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Unalterable Body Segment Dimensions in the Patterson-Gimlin Film


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Mendoza

Brief synopsis:

I show that the film subject's upper leg length / height ratio is wildly outside the range of human proportions.  This ratio is uniquely impossible to alter using prosthetics due to the upper leg being located between joints.  Hence the ratio must be intrinsic to the film subject and the film subject cannot be a human in a suit.

 

Full paper in the attached PDF.

Unalterable Body Segment Dimensions in the Patterson-Gimlin Film.pdf

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hiflier

Thank you Mr. Mendoza. A detail such as what you present needed to be brought out, and you did it by bringing sound anatomical science to the table. Nice job  :) 

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SweatyYeti
49 minutes ago, Mendoza said:

Brief synopsis:

I show that the film subject's upper leg length / height ratio is wildly outside the range of human proportions.  This ratio is uniquely impossible to alter using prosthetics due to the upper leg being located between joints.  Hence the ratio must be intrinsic to the film subject and the film subject cannot be a human in a suit.

 

Full paper in the attached PDF.

Unalterable Body Segment Dimensions in the Patterson-Gimlin Film.pdf 90.94 kB · 3 downloads

 

 

A couple of problems with your analysis, Mendoza....the 'subject height' measurement, at "87"", is too tall.

 

Secondly....your Conclusion contains an incorrect statement:

 

Quote

Unlike previously considered proportions, the nonhuman ratio of the upper leg length of the Patterson-Gimlin film subject to its height, combined with the anatomical impossibility of altering human upper leg length without amputation, and the inability of height-altering prosthetics to produce the observed ratio, effectively rules out the hypothesis that the film subject is an unmutilated human in a costume, with or without prosthetics. 

 

 

The combination of Patty's 'arm length', and 'arm proportion', is outside the realm of 'human'. 

 

That has been shown, with images....many times over.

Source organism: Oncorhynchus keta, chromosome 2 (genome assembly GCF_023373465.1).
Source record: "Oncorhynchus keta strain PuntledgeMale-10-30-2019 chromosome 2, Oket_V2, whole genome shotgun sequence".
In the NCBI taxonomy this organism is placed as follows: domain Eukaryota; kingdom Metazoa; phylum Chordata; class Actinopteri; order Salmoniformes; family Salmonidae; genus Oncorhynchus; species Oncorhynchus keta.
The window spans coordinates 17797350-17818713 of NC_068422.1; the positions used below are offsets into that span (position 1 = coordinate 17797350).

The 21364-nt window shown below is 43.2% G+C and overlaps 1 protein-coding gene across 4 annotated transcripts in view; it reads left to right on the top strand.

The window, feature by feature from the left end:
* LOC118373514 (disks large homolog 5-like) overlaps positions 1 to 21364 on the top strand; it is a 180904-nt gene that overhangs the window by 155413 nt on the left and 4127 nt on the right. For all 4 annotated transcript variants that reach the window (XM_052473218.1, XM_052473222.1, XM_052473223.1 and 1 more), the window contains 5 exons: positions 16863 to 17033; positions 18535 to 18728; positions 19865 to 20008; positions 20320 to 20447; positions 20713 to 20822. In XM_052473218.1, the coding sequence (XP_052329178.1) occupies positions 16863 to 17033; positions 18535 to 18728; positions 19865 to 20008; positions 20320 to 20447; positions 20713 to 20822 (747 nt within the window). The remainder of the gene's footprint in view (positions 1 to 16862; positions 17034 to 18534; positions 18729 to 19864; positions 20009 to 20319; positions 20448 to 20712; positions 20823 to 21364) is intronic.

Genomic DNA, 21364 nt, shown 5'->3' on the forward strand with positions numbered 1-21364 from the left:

The conclusion/finding of your analysis of Patty's 'upper-leg -to- body height proportion'....(i.e...being outside the realm of 'human')....may be correct, though.  :) 

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Mendoza
Posted (edited)
54 minutes ago, SweatyYeti said:

 

 

A couple of problems with your analysis, Mendoza....the 'subject height' measurement, at "87"", is too tall.

 

Secondly....your Conclusion contains an incorrect statement:

 

 

 

The combination of Patty's 'arm length', and 'arm proportion', is outside the realm of 'human'. 

 

That has been shown, with images....many times over. 

 

 

The conclusion/finding of your analysis of Patty's 'upper-leg -to- body height proportion'....(i.e...being outside the realm of 'human')....may be correct, though.  :) 

 

We're dealing with a linear ratio, so even if the subject was actually shorter than 87", the ratio I obtained would be the same regardless of height.  For instance, if the height of the subject was actually only 80% of the height estimate I used, the upper leg length would likewise be decreased to 80% of the value I used, and the ratio of the two values would remain the same.  Basically, we've multiplied the numerator and denominator by the same constant, which cancels and doesn't affect the value of the ratio.

 

(For the record, I disagree with the "short Patty" height estimates, but that's outside the scope of my paper.)

 

Regarding the arm length (and ratios including the arm length):  While the arm length of the subject is outside the range of human proportions, the total arm length can be altered by a prosthetic worn over the hand.  Whether that can be done convincingly is another question that's been debated ad nauseum.  The motivation for zeroing in on the upper leg length is specifically because it allowed me to dispense with that can of worms entirely--no prosthetic can make your upper leg longer.  You can't make that claim about any other limb segment, except for the upper arm, for which I couldn't find suitable corresponding human data.  Hence the "unlike previously considered proportions" line in my conclusion.

Edited by Mendoza
Slight change in word choice
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hiflier